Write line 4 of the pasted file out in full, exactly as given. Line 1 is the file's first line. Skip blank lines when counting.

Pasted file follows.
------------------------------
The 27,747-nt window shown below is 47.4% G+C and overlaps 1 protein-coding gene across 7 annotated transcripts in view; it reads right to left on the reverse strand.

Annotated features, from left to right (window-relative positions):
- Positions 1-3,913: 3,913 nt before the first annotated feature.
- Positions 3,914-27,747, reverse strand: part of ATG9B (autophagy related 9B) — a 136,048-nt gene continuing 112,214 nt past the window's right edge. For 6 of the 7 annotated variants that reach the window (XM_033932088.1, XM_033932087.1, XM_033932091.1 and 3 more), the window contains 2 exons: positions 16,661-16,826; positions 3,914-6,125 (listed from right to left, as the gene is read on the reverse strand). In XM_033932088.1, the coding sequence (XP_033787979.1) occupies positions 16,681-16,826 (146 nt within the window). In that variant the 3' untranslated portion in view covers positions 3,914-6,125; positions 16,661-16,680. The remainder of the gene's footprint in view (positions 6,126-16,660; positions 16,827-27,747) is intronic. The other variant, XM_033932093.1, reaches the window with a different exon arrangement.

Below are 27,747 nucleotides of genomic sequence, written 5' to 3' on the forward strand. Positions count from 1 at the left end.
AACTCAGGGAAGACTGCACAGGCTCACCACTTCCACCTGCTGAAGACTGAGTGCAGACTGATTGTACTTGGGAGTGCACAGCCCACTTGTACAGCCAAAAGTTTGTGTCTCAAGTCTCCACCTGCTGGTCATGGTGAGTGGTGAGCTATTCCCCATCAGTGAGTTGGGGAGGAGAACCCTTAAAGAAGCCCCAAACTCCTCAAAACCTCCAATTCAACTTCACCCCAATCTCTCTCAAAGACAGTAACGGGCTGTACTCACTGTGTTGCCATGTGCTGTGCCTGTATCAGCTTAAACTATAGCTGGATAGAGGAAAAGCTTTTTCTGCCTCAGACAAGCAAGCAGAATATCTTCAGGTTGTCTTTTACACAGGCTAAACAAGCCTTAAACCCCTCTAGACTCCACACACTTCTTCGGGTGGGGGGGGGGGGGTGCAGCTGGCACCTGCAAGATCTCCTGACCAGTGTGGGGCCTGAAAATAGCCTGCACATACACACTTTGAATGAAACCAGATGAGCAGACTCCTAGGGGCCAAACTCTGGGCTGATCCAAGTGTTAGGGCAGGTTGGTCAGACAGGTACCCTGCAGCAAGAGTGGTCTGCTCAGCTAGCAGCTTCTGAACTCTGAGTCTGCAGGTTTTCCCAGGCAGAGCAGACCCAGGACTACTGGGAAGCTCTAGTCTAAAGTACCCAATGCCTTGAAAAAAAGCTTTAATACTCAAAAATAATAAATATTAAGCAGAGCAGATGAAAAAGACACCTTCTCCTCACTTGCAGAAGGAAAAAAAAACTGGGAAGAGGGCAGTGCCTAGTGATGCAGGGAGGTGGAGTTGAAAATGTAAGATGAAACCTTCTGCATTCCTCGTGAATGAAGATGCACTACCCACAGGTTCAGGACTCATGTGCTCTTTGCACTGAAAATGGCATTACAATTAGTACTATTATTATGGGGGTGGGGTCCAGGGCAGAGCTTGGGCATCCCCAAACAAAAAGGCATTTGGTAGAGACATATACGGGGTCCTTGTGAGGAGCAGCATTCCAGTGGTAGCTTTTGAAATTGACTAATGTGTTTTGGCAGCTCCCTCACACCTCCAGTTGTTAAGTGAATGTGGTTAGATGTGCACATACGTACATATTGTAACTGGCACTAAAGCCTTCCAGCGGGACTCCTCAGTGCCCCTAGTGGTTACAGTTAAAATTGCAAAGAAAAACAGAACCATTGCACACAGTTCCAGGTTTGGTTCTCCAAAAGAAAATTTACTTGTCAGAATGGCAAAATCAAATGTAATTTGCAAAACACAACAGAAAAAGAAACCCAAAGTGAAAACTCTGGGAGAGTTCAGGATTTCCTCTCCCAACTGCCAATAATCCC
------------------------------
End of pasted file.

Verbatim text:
- Positions 3,914-27,747, reverse strand: part of ATG9B (autophagy related 9B) — a 136,048-nt gene continuing 112,214 nt past the window's right edge. For 6 of the 7 annotated variants that reach the window (XM_033932088.1, XM_033932087.1, XM_033932091.1 and 3 more), the window contains 2 exons: positions 16,661-16,826; positions 3,914-6,125 (listed from right to left, as the gene is read on the reverse strand). In XM_033932088.1, the coding sequence (XP_033787979.1) occupies positions 16,681-16,826 (146 nt within the window). In that variant the 3' untranslated portion in view covers positions 3,914-6,125; positions 16,661-16,680. The remainder of the gene's footprint in view (positions 6,126-16,660; positions 16,827-27,747) is intronic. The other variant, XM_033932093.1, reaches the window with a different exon arrangement.